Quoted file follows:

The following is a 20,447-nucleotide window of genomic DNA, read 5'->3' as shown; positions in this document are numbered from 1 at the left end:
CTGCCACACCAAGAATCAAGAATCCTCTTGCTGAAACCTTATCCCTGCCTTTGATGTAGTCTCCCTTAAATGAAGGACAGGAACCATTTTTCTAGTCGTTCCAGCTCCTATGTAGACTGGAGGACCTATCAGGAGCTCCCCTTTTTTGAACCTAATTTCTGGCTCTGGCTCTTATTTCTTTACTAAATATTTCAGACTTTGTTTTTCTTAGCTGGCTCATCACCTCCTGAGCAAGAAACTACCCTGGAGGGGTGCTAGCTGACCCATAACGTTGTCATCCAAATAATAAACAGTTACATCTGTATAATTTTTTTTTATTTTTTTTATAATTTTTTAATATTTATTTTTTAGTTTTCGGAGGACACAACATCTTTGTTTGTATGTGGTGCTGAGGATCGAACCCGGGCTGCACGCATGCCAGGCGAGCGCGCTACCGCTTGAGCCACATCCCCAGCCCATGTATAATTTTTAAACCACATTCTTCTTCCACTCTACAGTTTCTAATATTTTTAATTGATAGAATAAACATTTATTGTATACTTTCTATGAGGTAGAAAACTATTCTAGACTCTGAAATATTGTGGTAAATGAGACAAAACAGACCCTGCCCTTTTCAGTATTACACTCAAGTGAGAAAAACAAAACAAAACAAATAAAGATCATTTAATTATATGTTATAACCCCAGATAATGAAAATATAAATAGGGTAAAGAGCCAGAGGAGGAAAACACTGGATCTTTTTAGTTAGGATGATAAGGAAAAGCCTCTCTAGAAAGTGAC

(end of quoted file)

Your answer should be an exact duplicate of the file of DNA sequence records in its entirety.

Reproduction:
The following is a 20,447-nucleotide window of genomic DNA, read 5'->3' as shown; positions in this document are numbered from 1 at the left end:
CTGCCACACCAAGAATCAAGAATCCTCTTGCTGAAACCTTATCCCTGCCTTTGATGTAGTCTCCCTTAAATGAAGGACAGGAACCATTTTTCTAGTCGTTCCAGCTCCTATGTAGACTGGAGGACCTATCAGGAGCTCCCCTTTTTTGAACCTAATTTCTGGCTCTGGCTCTTATTTCTTTACTAAATATTTCAGACTTTGTTTTTCTTAGCTGGCTCATCACCTCCTGAGCAAGAAACTACCCTGGAGGGGTGCTAGCTGACCCATAACGTTGTCATCCAAATAATAAACAGTTACATCTGTATAATTTTTTTTTATTTTTTTTATAATTTTTTAATATTTATTTTTTAGTTTTCGGAGGACACAACATCTTTGTTTGTATGTGGTGCTGAGGATCGAACCCGGGCTGCACGCATGCCAGGCGAGCGCGCTACCGCTTGAGCCACATCCCCAGCCCATGTATAATTTTTAAACCACATTCTTCTTCCACTCTACAGTTTCTAATATTTTTAATTGATAGAATAAACATTTATTGTATACTTTCTATGAGGTAGAAAACTATTCTAGACTCTGAAATATTGTGGTAAATGAGACAAAACAGACCCTGCCCTTTTCAGTATTACACTCAAGTGAGAAAAACAAAACAAAACAAATAAAGATCATTTAATTATATGTTATAACCCCAGATAATGAAAATATAAATAGGGTAAAGAGCCAGAGGAGGAAAACACTGGATCTTTTTAGTTAGGATGATAAGGAAAAGCCTCTCTAGAAAGTGAC